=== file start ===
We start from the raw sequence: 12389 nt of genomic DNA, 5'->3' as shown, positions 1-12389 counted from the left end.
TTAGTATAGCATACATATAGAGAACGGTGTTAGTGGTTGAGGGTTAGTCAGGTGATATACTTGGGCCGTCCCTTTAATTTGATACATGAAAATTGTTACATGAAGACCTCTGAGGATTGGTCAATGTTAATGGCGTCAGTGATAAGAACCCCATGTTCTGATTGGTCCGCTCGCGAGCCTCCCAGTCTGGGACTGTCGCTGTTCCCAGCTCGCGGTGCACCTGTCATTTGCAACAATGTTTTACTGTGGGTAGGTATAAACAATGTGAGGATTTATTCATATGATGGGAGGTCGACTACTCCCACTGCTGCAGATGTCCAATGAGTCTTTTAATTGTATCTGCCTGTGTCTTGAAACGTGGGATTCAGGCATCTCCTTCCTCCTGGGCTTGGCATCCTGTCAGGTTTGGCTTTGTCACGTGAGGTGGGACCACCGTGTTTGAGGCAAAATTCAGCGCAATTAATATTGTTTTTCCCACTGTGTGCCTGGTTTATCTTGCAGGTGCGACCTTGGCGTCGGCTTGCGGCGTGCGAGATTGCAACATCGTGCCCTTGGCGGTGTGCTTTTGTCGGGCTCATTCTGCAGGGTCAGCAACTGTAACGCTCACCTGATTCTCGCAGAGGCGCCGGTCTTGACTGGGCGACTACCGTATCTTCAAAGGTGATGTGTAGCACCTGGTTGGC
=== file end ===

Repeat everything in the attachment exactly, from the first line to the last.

We start from the raw sequence: 12389 nt of genomic DNA, 5'->3' as shown, positions 1-12389 counted from the left end.
TTAGTATAGCATACATATAGAGAACGGTGTTAGTGGTTGAGGGTTAGTCAGGTGATATACTTGGGCCGTCCCTTTAATTTGATACATGAAAATTGTTACATGAAGACCTCTGAGGATTGGTCAATGTTAATGGCGTCAGTGATAAGAACCCCATGTTCTGATTGGTCCGCTCGCGAGCCTCCCAGTCTGGGACTGTCGCTGTTCCCAGCTCGCGGTGCACCTGTCATTTGCAACAATGTTTTACTGTGGGTAGGTATAAACAATGTGAGGATTTATTCATATGATGGGAGGTCGACTACTCCCACTGCTGCAGATGTCCAATGAGTCTTTTAATTGTATCTGCCTGTGTCTTGAAACGTGGGATTCAGGCATCTCCTTCCTCCTGGGCTTGGCATCCTGTCAGGTTTGGCTTTGTCACGTGAGGTGGGACCACCGTGTTTGAGGCAAAATTCAGCGCAATTAATATTGTTTTTCCCACTGTGTGCCTGGTTTATCTTGCAGGTGCGACCTTGGCGTCGGCTTGCGGCGTGCGAGATTGCAACATCGTGCCCTTGGCGGTGTGCTTTTGTCGGGCTCATTCTGCAGGGTCAGCAACTGTAACGCTCACCTGATTCTCGCAGAGGCGCCGGTCTTGACTGGGCGACTACCGTATCTTCAAAGGTGATGTGTAGCACCTGGTTGGC